24 July 2002

Now comes big official boost for bioethanol

By Charles Abeland Tom Allen-Stevens

BRITAINS first bioethanol plant, producing transport fuel from wheat, sugar beet and potatoes, could be operational in just two years, given the right government backing.

Campaigners for the East Anglian plant, which would convert food crops into transport fuel, won a positive reaction from Whitehall last week.

Key to their argument is that financial backing is already in place, with British Sugar and parent company ABF eager to move into the sector, as well as existing fuel companies.

The delegation of farmers and farmers leaders from Norfolk saw farming minister Lord Whitty and transport minister David Jamieson. "Both came back saying they wanted further contact and specifically financial detail of our plans," says Norfolk grower and East of England Development Agency board member Marie Skinner.

"You cannot get a more positive reaction from a government minister than that."

The plant could be processing crops from 35,000ha of farmland within two years, without any need for government capital investment, enthuses Ms Skinner.

By fermenting wheat, sugar beet and biomass it could supply up to 10% of the UKs bioethanol needs.

But to justify the £40-80m investment in the UKs first bioethanol factory industry wants a 30p/litre cut in excise duty, to put the biofuel more in line with liquefied petroleum gas.

An EU directive scheduled for 2005, aimed at cutting carbon dioxide emissions, could then underpin the sectors growth.

It would require member states to include 2% biofuel in transport fuels, rising to over 5% in 2010.

To meet that goal up to 500,000ha of cropping would be required. "But if we dont get something done soon we risk throwing away a potential whole new industry," warns Ms Skinner. "At the moment the UK is doing nothing."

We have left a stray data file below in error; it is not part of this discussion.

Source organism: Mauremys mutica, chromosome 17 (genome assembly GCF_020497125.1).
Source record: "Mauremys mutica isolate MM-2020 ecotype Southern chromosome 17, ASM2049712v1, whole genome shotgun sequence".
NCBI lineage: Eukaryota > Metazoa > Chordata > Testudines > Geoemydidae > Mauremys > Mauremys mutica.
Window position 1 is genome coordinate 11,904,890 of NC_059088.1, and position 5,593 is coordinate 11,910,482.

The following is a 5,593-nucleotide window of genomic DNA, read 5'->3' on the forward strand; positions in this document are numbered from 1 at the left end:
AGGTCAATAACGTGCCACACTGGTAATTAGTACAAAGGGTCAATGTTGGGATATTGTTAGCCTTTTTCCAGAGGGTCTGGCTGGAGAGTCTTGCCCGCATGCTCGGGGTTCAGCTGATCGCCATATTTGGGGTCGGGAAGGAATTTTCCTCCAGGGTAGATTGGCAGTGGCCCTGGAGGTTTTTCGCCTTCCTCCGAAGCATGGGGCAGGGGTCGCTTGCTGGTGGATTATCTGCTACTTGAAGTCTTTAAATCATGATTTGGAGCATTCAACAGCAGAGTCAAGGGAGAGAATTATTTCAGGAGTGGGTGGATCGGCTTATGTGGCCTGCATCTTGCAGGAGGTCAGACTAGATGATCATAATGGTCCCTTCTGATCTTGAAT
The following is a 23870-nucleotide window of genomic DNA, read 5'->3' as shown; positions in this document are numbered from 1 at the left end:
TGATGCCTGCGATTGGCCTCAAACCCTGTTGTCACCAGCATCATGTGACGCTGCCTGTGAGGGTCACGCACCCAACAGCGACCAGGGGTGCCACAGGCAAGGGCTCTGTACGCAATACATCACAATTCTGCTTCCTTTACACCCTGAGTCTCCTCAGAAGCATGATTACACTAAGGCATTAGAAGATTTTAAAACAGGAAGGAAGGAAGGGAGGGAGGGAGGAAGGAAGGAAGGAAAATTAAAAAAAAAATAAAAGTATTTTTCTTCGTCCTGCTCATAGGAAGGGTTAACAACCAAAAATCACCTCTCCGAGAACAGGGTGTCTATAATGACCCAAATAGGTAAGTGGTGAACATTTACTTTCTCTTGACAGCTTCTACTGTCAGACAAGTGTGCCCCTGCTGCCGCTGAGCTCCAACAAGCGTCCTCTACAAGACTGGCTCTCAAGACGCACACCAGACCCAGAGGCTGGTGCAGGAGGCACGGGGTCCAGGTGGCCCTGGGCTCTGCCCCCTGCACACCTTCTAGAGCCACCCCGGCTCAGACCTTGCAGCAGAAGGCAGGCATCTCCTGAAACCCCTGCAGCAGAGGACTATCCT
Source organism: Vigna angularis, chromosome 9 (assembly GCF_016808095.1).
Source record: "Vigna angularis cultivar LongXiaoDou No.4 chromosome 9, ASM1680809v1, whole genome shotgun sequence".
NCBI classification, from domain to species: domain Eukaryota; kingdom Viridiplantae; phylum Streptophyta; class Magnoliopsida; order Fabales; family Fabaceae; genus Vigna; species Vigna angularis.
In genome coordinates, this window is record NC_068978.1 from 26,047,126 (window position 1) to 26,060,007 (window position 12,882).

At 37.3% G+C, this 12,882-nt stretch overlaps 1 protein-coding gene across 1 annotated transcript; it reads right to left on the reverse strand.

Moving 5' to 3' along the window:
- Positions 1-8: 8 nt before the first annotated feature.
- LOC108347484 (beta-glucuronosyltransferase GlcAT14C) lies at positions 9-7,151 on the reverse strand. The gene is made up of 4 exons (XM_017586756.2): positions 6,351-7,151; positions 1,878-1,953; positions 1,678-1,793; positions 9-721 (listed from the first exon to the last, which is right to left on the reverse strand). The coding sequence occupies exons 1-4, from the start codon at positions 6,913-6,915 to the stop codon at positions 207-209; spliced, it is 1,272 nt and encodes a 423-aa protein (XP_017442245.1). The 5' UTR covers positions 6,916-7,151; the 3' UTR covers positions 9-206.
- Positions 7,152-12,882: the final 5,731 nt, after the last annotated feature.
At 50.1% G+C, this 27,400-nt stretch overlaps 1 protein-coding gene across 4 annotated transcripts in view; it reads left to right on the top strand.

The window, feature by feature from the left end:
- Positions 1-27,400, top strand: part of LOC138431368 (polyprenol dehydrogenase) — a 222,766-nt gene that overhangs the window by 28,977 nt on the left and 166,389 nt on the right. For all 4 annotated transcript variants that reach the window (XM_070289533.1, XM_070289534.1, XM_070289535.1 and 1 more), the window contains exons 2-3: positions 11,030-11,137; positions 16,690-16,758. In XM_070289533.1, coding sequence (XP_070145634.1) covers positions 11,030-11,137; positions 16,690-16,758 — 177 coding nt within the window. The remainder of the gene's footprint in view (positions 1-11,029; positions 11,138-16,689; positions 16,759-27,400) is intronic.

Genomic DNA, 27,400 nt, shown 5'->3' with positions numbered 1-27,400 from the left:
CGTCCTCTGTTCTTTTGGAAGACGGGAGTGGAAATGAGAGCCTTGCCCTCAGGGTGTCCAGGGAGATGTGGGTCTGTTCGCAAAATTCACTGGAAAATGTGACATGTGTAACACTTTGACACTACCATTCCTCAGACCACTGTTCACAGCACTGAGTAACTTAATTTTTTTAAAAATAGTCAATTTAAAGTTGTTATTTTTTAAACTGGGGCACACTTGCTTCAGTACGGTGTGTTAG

She believes the East Anglian project could serve as a centre of excellence for biofuel production, boosting local employment and farming prospects. A biofuel plant could create at least 20,000 new jobs, BS estimates.

Indeed, the beet processor reckons it is well placed to develop the sector, with well-located sites, planning options and experience in managing crop movement, intake and processing.

Up to 2m tonnes of beet could be needed, equivalent to 25% of the current crop, it suggests. The company is also looking at processing wheat.

But government support is essential, as called for in the Curry Report, a BS spokesman stresses. Sugar beet factories in France are already being modified to produce bioethanol.

Christopher Deane, group secretary for National Farmers Union East Norfolk branch, says the transport minister indicated that the bioethanol fuel option is "a door that could be just pushed open".

"One labour MP told us this is a project that is being talked about a lot around the House of Commons and has gained much cross-party support."

The East Anglian group is having a further meeting with government officials next week.

&#8226 Turn to p46 for the latest on biodiesel. &#42

BIOETHANOL LIFT-OFF

Factory in East Anglia.

35,000ha crops to supply.

3t biofuel/ha.

Operational harvest 2004?

Only needs fuel duty cut.

BS/ABF financial backing.

Government positive.

BIOETHANOL LIFT-OFF

&#8226 Factory in East Anglia.

&#8226 35,000ha crops to supply.

&#8226 3t biofuel/ha.

&#8226 Operational harvest 2004?

&#8226 Only needs fuel duty cut.

&#8226 BS/ABF financial backing.

&#8226 Government positive.